Now if I go back to clinical scenarios, there are at least some case reports of patients who receive antibiotics and they suddenly change their behavior. It was termed ‘antibiotic-induced psychosis’. Interestingly, when you discontinue the antibiotics, the patients normalize. We also know that patients who have chronic GI disorders, mainly those related to gut inflammation, have psychiatric co-morbidities that I already mentioned: anxiety, depression. It also applies to patients with IBD [inflammatory bowel disease].

So what is normal, what is abnormal? I think it’s a dynamic relationship. And probably it’s the balance.

How can the microbiota be changed in a way that affects the brain?

Probably through inflammation. If there is a dysbiosis, probably this is associated with some, at least low-grade, inflammation. We know that cytokines or many immune mediators can actually access the brain: either directly or [by affecting], for example, the vagus nerve which can then signal to the brain.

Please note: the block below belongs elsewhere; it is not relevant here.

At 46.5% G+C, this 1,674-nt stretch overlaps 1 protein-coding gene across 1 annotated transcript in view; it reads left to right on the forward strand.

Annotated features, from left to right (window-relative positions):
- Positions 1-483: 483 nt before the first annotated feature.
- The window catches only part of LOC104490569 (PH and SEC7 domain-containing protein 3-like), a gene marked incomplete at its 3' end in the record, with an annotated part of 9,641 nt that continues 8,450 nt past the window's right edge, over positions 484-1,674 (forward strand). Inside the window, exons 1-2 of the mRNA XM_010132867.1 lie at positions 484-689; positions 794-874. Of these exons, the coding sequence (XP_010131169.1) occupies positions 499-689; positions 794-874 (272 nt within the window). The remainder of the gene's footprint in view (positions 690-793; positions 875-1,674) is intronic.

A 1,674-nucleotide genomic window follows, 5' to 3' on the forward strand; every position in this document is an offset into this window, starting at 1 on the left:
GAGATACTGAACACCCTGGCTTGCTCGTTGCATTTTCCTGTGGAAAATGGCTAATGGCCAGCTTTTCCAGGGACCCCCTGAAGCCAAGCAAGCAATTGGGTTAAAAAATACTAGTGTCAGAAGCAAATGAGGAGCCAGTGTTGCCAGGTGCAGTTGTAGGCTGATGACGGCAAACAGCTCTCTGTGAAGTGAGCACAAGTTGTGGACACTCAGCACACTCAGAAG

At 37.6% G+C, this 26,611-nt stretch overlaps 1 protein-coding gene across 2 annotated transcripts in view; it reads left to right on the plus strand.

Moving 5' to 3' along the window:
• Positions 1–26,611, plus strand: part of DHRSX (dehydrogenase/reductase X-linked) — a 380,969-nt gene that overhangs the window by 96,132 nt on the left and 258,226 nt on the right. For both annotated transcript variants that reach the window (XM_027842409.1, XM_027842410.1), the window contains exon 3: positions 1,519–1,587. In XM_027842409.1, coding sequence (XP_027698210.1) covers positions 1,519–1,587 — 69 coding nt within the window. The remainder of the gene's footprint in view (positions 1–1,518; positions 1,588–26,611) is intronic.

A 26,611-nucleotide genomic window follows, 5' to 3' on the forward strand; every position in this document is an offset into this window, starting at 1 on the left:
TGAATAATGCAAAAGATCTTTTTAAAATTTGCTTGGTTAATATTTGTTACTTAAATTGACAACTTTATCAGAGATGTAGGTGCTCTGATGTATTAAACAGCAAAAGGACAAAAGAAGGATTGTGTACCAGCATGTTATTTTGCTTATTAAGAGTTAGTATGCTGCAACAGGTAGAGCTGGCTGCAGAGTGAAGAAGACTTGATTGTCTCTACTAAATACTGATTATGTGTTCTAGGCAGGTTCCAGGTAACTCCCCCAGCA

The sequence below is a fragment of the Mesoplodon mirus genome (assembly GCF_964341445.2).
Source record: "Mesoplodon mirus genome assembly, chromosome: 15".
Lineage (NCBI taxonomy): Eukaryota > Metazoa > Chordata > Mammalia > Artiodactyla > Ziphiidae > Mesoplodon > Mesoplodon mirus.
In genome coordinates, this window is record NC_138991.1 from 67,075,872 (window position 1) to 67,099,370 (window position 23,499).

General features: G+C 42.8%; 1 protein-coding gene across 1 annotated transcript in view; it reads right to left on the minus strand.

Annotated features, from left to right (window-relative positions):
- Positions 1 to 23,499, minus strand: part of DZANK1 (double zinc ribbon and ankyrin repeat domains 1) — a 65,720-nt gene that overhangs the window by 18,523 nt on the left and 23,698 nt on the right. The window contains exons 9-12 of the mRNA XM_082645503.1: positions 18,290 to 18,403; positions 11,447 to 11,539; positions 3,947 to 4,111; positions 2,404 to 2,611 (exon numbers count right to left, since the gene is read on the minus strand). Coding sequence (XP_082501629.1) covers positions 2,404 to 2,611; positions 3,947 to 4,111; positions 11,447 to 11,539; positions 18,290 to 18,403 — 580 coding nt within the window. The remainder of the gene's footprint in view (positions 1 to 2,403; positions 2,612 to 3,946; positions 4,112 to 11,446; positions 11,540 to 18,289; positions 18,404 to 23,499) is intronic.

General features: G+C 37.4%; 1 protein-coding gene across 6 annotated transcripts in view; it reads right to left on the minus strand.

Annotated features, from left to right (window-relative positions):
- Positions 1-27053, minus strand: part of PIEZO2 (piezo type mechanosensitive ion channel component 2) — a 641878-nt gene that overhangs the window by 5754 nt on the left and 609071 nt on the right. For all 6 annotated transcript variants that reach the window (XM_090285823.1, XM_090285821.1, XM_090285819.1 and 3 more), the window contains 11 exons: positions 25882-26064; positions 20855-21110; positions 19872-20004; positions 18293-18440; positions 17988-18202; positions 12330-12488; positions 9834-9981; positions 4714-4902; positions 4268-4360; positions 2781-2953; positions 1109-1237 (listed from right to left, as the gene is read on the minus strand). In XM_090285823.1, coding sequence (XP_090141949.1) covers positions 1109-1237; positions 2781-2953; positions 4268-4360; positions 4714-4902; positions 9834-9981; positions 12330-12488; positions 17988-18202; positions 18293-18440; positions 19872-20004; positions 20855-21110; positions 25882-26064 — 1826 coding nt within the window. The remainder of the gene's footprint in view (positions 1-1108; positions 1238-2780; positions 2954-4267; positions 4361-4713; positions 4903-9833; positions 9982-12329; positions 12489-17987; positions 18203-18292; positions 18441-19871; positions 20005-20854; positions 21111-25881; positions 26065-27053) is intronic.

There is some preliminary evidence that probiotics… can also exert some beneficial effects, although it’s [so far] in the area of animal models.

How do you respond to patients who ask you about probiotics?

At this moment we cannot give any clear advice. First, the clinical data is not available, and second, I think that, at least based on my very simplistic thinking, very often we will have to find the proper match between the probiotic and the host microbiota. So that means one probiotic will work in one set of patients but not in the others.

On the contrary, if we find, for example, probiotics which can produce or manufacture certain neuroactive molecules which act directly on the brain, and actually replace antidepressants or anxiolytics, then maybe it could be applied in the general population.

[We would need to] understand better what the specific microbiota is doing. So far we know more about the composition of bacteria [and less about] what they are doing, and I think that this would be the next step [in understanding] what exactly is being produced in the gut and how we can influence the brain.

We should also realize that maybe some bacteria, even some probiotic bacteria, may exert some harm. [They are] live organism[s] and we should be aware of potential dangers of using these.